It's excruciating on a day-to-day basis to have to endure the social divisiveness, elitist arrogance and blatant media control of creeping fascism in America. But each step in the neoconservative push to remake the country in their prescribed image plays a little further into the hands of reasonable progressive political thought. Five years ago I began telling my friends that George W. Bush and company would provide the greatest stimulus to liberal momentum since 1968. Now they are following the script perfectly, substantiating and confirming all my eager expectations about backlash.
The Republicans seem to believe they are on the verge of solidifying an empire here, an empire built on subsidy and protection for the rich balanced by casual contempt for middle-class working Americans. They've spent five years rigging the machinery of politics and distracting attention from their raid on the Treasury by focusing public attention on issues of personal morality. And on the surface, it has worked. But beneath the surface, they have no real foundation, as a variety of statistical indicators show.
Start with Bush's approval rating, below fifty percent in the days before the election, persistently below fifty percent ever since. The public demonstrated in opinion polling that it was overwhelmingly opposed [pdf] to Congressional and judicial intervention in the Terri Schiavo right-to-die case, but the Tom Delays and Bill Frists of the world ignored that feedback. The Iraq War continues to show its true colors, to the increasing discontent and impatience of the voters, but the Bush Administration has no exit plan and will clearly still be mired in this futile effort to establish "democracy" when the next election rolls around. The historic budget deficit grows each day, but the Administration doggedly insists tax revenues will grow to shorten it up-- yeah, sure they will. The Administration and Capitol Hill "leadership" continue to obsess about privatizing Social Security and packing the courts with oligarchist jurists, while the public asks in overwhelming majority for attention to be paid to jobs, economic breadth, reduction of healthcare costs, a legitimate energy policy and an end to the no-win war.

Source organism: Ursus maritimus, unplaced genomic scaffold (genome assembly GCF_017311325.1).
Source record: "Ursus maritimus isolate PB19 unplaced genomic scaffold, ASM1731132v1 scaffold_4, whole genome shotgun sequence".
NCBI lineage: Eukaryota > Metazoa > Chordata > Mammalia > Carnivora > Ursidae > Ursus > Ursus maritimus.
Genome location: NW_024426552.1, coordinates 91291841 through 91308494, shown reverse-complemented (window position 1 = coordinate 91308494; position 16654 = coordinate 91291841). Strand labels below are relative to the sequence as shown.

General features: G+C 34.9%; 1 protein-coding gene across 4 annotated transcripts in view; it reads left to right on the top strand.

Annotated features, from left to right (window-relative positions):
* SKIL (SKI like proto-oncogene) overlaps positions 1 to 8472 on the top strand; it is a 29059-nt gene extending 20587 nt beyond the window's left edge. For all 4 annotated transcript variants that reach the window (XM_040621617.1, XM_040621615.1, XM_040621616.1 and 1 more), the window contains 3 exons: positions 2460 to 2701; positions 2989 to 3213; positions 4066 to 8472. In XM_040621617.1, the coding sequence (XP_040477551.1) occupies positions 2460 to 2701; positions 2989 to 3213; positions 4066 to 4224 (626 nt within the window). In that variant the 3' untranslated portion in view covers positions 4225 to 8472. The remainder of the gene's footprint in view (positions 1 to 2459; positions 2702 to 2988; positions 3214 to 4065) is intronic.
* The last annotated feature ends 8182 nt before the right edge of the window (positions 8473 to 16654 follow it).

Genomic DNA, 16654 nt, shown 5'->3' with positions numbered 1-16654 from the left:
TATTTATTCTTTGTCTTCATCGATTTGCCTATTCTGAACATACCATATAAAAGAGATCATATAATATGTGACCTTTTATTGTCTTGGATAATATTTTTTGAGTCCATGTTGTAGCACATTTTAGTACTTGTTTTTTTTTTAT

Sure there are still disquieting signs in a country where real democracy lies momentarily dormant. Dormant due to right-wing ownership of the national political machinery and the widespread election fraud that has engendered. Dormant due to the capitulation of mainstream media in the face of neoconservative intimidation tactics (see Bill Moyer's post today about the corruption of editorial independence at PBS). Dormant due to the inherently greater diversity, fragmentation and iconoclasm of liberal as opposed to reactionary thought. Yes, it's harder for us to get our act together because we're way less willing to pervert the system for our own ends. But once we're back on top, we'll stay there longer, because our still-innocent willingness to really trust democracy will show.
So I hope Sen. Frist and his jackals carry the day. Let them remove those safeguards which have assured the minority party a continuing voice in the Senate, and then let them fret about it for thirty years after the pendulum swings back our way in 2008.
I'm not sure where to begin here, so I'll let Lampley's insanity speak for itself. I will say that Bill Moyers was at one time a respectable voice of the American press, but has derailed in recent years. Anyone who calls the desire to bring an occasional conservative voice to PBS and NPR "corruption of editorial independence" is at least mildly unbalanced.